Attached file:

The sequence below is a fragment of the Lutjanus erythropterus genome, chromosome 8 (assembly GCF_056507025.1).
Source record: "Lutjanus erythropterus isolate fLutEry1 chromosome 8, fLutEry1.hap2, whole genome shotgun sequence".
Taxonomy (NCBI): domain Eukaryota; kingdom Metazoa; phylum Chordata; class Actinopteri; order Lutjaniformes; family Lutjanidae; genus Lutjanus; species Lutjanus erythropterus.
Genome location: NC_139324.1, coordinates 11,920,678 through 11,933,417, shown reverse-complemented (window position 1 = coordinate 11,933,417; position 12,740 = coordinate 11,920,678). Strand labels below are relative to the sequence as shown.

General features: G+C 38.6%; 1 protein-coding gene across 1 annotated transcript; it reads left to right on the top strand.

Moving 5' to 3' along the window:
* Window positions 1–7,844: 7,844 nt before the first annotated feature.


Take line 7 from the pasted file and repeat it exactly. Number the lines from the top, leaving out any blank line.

* Window positions 1–7,844: 7,844 nt before the first annotated feature.